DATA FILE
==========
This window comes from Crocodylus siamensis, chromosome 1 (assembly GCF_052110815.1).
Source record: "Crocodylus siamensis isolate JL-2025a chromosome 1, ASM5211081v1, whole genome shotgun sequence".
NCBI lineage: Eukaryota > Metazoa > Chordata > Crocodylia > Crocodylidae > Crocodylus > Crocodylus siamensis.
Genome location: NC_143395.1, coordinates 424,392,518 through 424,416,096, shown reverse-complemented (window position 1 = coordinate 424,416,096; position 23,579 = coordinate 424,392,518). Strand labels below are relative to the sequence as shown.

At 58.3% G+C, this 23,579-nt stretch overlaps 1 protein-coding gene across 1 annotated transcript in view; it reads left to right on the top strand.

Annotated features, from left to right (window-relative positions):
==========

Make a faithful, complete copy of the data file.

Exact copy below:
This window comes from Crocodylus siamensis, chromosome 1 (assembly GCF_052110815.1).
Source record: "Crocodylus siamensis isolate JL-2025a chromosome 1, ASM5211081v1, whole genome shotgun sequence".
NCBI lineage: Eukaryota > Metazoa > Chordata > Crocodylia > Crocodylidae > Crocodylus > Crocodylus siamensis.
Genome location: NC_143395.1, coordinates 424,392,518 through 424,416,096, shown reverse-complemented (window position 1 = coordinate 424,416,096; position 23,579 = coordinate 424,392,518). Strand labels below are relative to the sequence as shown.

At 58.3% G+C, this 23,579-nt stretch overlaps 1 protein-coding gene across 1 annotated transcript in view; it reads left to right on the top strand.

Annotated features, from left to right (window-relative positions):